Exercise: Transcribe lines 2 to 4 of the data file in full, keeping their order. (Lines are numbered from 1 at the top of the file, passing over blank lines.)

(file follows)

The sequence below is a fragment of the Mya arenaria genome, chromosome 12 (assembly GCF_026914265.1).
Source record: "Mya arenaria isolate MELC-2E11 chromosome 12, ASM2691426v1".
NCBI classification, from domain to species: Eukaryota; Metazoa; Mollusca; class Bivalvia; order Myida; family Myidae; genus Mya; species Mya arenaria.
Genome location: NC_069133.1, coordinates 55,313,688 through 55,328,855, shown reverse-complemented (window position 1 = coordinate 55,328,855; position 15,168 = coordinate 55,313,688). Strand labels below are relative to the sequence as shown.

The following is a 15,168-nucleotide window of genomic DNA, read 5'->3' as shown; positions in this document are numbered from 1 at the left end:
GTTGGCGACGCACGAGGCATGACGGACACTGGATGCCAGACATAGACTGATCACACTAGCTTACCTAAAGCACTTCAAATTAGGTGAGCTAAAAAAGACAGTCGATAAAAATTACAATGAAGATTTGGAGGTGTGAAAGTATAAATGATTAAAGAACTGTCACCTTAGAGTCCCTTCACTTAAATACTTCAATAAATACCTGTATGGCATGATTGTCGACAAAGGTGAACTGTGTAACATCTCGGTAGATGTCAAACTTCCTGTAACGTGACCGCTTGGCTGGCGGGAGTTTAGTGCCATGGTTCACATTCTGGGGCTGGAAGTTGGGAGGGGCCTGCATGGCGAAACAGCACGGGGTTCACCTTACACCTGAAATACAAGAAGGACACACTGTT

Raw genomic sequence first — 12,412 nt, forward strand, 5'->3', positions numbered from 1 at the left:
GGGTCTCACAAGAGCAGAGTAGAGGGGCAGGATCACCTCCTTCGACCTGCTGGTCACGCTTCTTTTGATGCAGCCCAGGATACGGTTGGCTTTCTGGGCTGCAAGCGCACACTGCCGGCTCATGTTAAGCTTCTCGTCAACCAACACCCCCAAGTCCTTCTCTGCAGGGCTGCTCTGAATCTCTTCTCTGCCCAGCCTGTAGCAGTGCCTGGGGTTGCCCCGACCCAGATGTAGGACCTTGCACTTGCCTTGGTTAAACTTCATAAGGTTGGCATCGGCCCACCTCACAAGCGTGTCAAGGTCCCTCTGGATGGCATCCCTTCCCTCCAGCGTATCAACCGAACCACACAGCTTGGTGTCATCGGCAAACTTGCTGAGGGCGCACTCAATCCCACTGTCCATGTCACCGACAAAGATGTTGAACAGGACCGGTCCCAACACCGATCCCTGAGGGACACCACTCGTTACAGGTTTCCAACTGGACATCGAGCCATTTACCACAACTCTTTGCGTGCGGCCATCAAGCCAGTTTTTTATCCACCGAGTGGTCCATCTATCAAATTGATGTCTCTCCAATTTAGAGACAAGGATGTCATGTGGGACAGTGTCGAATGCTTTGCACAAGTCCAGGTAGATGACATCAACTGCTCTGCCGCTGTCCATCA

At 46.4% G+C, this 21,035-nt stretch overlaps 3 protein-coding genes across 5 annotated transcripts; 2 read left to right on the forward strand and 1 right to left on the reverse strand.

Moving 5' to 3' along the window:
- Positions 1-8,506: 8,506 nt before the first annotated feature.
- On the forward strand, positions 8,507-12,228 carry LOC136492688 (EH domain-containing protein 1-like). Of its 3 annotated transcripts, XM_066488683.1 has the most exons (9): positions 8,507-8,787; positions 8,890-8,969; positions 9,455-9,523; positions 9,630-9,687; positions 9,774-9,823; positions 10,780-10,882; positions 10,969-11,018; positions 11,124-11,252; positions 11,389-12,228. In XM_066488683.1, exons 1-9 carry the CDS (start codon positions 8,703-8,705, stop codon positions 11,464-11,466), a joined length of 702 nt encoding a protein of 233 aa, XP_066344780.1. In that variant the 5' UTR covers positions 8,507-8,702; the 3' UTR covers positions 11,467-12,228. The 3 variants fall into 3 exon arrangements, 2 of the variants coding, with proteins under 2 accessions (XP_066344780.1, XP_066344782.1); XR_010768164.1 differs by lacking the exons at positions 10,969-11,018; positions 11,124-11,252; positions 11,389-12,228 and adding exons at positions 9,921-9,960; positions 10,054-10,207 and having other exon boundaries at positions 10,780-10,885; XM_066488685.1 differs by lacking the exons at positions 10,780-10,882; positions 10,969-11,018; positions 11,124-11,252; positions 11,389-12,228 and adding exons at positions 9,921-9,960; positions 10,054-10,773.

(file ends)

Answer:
Source record: "Mya arenaria isolate MELC-2E11 chromosome 12, ASM2691426v1".
NCBI classification, from domain to species: Eukaryota; Metazoa; Mollusca; class Bivalvia; order Myida; family Myidae; genus Mya; species Mya arenaria.
Genome location: NC_069133.1, coordinates 55,313,688 through 55,328,855, shown reverse-complemented (window position 1 = coordinate 55,328,855; position 15,168 = coordinate 55,313,688). Strand labels below are relative to the sequence as shown.